5 Factors that Influence the Value of your Stamp
For beginners, stamp collecting is a hobby that quickly turns into a passion and a lifelong recreational activity. Collecting stamps for value is more of an aspiration for them, rather than a short-term goal. Nonetheless, it is always a good idea to acquaint oneself with the popular and valuable stamps in the market and what determines the price of a stamp.
There are a number of factors that directly influence that value of a stamp. Some of these factors are fairly simple and straightforward, while others tend to be more abstruse and are more likely to be explained by stamp experts and philatelists. Here’s a look at 5 of such factors:
Like all other antiques and collector’s items, the physical condition of a stamp is of most importance when determining its value. Condition is also important when differentiating franked and unfranked stamps. A franked stamp refers to a used stamp. Therefore, unfranked stamps are more highly prized, but they need to be in good condition to be able to fetch their value on sale. This means that the original adhesives should be usable.
Franking or Unfranking
As explained earlier, the value of a stamp depends upon whether it has been franked or not. Franking often reduces the value of a stamp. This is because a franked stamp is to be attached to an envelope. However, there are some exceptions. Certain franking marks are interesting for historical or geographical reasons. For instance, a franked WW-II era stamp is likely to fetch more than an unfranked Cape of Good Hope stamp due to the historical significance involved.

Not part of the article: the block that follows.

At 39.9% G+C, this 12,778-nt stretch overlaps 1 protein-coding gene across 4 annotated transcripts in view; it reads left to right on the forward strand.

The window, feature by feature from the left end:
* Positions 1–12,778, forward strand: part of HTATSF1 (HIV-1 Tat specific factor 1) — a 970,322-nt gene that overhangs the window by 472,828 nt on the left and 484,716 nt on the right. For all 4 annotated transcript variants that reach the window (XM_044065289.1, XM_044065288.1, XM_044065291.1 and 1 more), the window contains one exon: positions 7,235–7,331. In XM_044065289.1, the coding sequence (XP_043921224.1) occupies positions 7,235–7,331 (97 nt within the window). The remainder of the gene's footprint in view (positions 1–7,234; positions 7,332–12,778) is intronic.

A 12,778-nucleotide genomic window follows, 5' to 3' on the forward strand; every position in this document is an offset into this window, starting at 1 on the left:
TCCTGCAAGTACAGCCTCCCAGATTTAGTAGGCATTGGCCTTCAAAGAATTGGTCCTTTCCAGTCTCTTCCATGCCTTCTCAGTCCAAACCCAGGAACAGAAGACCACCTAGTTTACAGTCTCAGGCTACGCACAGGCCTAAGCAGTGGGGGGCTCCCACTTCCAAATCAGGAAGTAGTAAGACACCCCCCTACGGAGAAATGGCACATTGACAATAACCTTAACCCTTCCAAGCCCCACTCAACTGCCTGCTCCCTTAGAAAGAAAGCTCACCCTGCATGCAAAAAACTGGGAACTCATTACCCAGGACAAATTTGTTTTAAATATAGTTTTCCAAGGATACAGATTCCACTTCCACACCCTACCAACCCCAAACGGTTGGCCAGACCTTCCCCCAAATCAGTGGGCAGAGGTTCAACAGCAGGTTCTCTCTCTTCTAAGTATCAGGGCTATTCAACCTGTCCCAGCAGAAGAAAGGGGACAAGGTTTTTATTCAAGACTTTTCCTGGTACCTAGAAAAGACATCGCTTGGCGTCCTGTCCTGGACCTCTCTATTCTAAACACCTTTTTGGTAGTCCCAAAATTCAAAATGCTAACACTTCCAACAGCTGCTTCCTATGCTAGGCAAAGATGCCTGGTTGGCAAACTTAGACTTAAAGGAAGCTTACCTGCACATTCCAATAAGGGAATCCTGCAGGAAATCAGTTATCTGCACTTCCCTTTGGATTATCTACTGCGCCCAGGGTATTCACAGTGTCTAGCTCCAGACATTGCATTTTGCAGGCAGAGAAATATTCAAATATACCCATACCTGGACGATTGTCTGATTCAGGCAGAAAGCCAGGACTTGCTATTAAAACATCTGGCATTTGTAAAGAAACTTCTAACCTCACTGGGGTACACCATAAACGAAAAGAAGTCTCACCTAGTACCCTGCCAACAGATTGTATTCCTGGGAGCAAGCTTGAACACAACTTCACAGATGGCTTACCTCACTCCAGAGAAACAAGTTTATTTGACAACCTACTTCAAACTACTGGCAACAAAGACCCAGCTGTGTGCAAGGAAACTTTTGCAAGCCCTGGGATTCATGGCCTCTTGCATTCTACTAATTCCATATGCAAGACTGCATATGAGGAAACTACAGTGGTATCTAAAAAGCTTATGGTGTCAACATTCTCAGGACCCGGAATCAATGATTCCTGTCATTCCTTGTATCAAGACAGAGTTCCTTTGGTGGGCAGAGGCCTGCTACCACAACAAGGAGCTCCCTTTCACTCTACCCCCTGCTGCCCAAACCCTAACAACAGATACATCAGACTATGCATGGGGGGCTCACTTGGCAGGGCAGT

Phosphor is a fluorescent material applied in thin coats on the surface of every stamp. Under ultraviolet light, the phosphor coating is clearly visible and is used to help stamp collectors and postal services in the mechanical sorting process. The first British stamps with phosphor were issued in 1959, and now the technique applies globally. There are some stamps “lucky” enough to escape the standard phosphor procedure. Due to their rarity and exception to the rule nature, such coins are extremely valuable. However, try not to soak a non-phosphorous stamp as it reduces its value.
Application of Watermarks
Watermarking is one of the oldest techniques to help validate the authenticity of value-added papers, such as stamps and banknotes. In some cases, a stamp is printed with separate runs on paper with two or more watermarks. Collectors often regard stamps with separate runs as separate issues. Detecting watermarks is often easy, but use a watermark detector for accurate results. Any unusual or erroneous watermarks are likely to increase the value of your stamps exponentially.
Historical Importance and Rarity
Some stamps tend to be valuable because they are rare. It is worth noting that rarity does not mean age of the stamp, since they have always been a mass commodity. However, some of the most valuable stamps in the U.S. had been printed in the 19th Century. Furthermore, their rarity is due to a manufacturing error or defect.
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